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  • The Evolution of Women’s Asylums since 1500: From Refuges for Ex-Prostitutes to Shelters for Battered Women
  • Louise A. Tilly
Sherrill Cohen. The Evolution of Women’s Asylums since 1500: From Refuges for Ex-Prostitutes to Shelters for Battered Women. Studies in the History of Sexuality. New York: Oxford University Press, 1992. viii + 262 pp. Ill. $39.95.

Historians are concerned with patterns of continuity and change. Sherrill Cohen’s study emphasizes continuity, arguing that the early modern Italian conventlike refuges for ex-prostitutes and contemporary shelters or women’s residence halls “are linked both by historical patterns of institutional evolution and by attitudes toward women embedded in the cultural gender system of Judeo-Christian societies”; the latter, she continues, is “based on male control over female sexuality and on women’s socioeconomic and political subordination [which] has shaped Western societies’ perceptions of women’s needs and how best to shape them” (p. 3).

Late-sixteenth-century wealthy benefactors in Italian commercial city-states pioneered lay-administered refuges that addressed problems specific to women. Cohen links the founding of these institutions to both a well-established history of urban philanthropic activity and the Counter-Reformation. Her case study compares three refuges for women in the Grand Duchy of Tuscany: the Monastero delle Convertite (Convent of Converted Prostitutes) and the Casa delle Malmaritate (House of Unhappily Married Wives), both in Florence, and the Santa Maria Maddalena (also a refuge for converted prostitutes, named after Mary Magdalen) in nearby Pistoia.

Primary sources—such as institutional statutes and constitutions that indicate their patrons’ intent, registers and records concerning their residents and fiscal matters, and the writings of contemporaries who commented on the operation of the institutions and the lives of the women who lived in them—serve Cohen well. She describes in rich detail the distinctive characteristics of each institution. The Convertite was originally a lay refuge for repentant prostitutes, housing one to two hundred women. The Malmaritate, sheltering about thirty women, hoped to rehabilitate married prostitutes and wives in troubled marriages, teaching them skills with which to earn a living; the even smaller Santa Maria Maddalena, in contrast, sought to instill a spiritual ethic in its residents.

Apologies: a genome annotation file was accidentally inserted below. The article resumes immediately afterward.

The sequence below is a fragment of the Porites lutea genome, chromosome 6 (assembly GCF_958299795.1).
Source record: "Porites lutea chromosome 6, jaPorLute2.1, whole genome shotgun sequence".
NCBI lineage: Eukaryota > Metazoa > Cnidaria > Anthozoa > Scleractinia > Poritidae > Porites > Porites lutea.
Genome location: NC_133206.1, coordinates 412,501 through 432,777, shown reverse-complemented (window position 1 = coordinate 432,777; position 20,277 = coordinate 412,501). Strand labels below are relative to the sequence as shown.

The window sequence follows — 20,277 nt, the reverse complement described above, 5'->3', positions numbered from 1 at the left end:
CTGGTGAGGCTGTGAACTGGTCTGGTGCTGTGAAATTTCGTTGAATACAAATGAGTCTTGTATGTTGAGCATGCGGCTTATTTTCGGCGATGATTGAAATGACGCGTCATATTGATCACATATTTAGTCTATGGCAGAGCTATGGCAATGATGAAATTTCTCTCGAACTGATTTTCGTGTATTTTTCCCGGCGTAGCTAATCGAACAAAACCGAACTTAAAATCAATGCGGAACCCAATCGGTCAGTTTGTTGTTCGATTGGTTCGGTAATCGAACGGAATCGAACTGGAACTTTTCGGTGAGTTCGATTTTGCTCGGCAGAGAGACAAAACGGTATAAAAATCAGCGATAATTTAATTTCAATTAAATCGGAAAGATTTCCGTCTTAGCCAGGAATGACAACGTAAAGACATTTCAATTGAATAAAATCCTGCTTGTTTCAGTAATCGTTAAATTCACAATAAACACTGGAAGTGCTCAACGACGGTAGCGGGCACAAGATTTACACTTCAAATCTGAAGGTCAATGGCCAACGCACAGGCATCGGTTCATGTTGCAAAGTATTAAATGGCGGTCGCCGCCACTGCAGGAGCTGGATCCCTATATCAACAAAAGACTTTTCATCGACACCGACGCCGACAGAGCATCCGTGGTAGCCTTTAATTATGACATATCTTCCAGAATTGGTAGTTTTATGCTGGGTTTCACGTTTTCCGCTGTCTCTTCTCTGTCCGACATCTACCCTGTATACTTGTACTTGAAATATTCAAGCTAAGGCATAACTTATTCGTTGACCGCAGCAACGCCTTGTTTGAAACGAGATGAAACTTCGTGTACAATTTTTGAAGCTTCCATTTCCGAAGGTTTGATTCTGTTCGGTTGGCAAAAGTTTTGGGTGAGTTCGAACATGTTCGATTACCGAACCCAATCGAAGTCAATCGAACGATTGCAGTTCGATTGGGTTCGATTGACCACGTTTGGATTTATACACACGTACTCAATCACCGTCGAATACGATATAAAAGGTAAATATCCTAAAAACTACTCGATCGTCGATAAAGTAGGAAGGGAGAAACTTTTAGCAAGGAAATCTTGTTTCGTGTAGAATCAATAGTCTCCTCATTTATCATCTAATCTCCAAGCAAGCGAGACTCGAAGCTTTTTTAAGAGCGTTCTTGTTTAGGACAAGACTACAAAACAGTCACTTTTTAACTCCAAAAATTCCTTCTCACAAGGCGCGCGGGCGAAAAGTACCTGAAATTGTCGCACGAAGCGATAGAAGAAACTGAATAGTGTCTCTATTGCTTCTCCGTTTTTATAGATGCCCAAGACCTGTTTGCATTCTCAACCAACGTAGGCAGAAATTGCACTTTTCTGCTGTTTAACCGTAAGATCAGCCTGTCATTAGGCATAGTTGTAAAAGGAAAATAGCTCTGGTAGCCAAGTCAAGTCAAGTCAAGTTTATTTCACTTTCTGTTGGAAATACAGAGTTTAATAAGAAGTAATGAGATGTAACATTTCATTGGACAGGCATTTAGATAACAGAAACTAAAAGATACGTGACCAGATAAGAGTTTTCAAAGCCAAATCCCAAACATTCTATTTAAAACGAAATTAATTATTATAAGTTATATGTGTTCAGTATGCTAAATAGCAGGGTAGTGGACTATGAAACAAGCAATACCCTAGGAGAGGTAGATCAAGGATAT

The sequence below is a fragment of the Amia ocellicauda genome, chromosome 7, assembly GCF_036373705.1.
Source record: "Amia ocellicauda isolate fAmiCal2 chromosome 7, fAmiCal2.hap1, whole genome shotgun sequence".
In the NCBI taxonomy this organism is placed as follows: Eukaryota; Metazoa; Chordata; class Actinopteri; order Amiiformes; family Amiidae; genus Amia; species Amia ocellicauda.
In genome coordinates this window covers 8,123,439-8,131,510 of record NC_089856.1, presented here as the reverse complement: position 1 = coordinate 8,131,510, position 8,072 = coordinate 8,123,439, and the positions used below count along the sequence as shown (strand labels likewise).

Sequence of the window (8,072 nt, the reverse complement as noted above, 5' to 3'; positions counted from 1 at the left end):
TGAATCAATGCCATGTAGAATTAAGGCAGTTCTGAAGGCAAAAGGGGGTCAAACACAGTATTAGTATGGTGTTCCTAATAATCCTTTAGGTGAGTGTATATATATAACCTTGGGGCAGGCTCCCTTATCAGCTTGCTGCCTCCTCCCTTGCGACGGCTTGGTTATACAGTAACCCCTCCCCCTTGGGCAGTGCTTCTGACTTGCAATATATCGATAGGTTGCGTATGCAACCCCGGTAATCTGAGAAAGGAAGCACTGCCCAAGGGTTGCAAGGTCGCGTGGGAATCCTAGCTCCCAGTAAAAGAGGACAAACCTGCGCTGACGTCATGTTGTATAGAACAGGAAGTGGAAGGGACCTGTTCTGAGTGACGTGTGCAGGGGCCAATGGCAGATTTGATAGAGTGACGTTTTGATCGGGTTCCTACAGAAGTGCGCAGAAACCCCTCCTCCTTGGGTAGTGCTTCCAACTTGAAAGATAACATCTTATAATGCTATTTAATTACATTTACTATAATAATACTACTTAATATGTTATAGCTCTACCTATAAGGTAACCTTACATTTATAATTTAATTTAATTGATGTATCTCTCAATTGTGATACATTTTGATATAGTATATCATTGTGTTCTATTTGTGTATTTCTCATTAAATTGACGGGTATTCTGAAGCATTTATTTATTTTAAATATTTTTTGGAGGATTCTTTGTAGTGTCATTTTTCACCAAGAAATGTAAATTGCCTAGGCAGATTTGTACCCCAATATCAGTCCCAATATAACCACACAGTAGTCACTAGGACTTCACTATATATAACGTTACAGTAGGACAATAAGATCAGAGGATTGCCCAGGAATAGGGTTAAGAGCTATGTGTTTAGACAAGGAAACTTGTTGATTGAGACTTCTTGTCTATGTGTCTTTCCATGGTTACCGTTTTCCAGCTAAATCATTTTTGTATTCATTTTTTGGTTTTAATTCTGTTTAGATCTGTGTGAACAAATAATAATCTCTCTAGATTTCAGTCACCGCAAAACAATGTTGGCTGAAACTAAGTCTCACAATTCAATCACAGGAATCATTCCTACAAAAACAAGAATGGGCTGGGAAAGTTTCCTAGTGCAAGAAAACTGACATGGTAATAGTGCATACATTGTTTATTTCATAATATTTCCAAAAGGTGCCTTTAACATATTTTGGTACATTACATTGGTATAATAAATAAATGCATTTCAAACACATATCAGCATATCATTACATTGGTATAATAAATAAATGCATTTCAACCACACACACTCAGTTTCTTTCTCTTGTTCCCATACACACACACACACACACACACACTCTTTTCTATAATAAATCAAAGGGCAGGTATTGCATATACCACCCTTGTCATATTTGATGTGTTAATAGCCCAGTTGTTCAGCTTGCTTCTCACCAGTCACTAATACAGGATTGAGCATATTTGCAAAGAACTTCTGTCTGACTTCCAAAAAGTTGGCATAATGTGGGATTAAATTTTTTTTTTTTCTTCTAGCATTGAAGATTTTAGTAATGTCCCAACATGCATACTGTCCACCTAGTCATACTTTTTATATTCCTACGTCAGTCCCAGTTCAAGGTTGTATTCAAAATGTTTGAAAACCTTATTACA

Cohen opens with a discussion of gender ideology in medieval and early modern Europe. Documents from the period illustrate the greatly limited options open to respectable women: marriage, or taking vows as a nun. Wage work outside the family setting was the alternative for those without dowries (required for both marriage and entering a convent at all social levels except the very poorest), and prostitution could be one of the more lucrative types of work available. [End Page 713]

The legal and social context of prostitution was complex; as Cohen writes, it “operated . . . at the intersection of economic exigencies, Christian moral strictures, and gender ideology” (p. 42). The refuges provided a welcome alternative to some women who had become prostitutes because of their lack of other options; others, however, preferred not to submit to the institutional rules and conditions imposed on residents and continued their life outside, knowing that the refuges offered a last resort. Cohen discovers that many women who had never been prostitutes lived in the refuges. She groups these as “anomalous females” who did not fit neatly within the narrow parameters of respectable women: some were temporary guests, others employees of the institutions, and still others, widows from prosperous or noble families or those incarcerated by their families for having “gone astray.” The Convertite was favored by the latter, because of its relatively mild regime; in addition, she notes, for some families pressed for cash, it was “the best all round bargain among convents . . . in terms of the dowry rate, accommodations, and atmosphere” (p. 62).

Cohen constructs the link to later periods via the modern notion of the social institution, a concept that sixteenth- or seventeenth-century contemporaries would not recognize. She sees the lay refuge as a transitional form between the medieval monastery and more modern institutions: the Malmaritate lasted longer as a new-style institution in which women could spend a period under lay supervision with no obligation to take religious vows, and eventually return to society...

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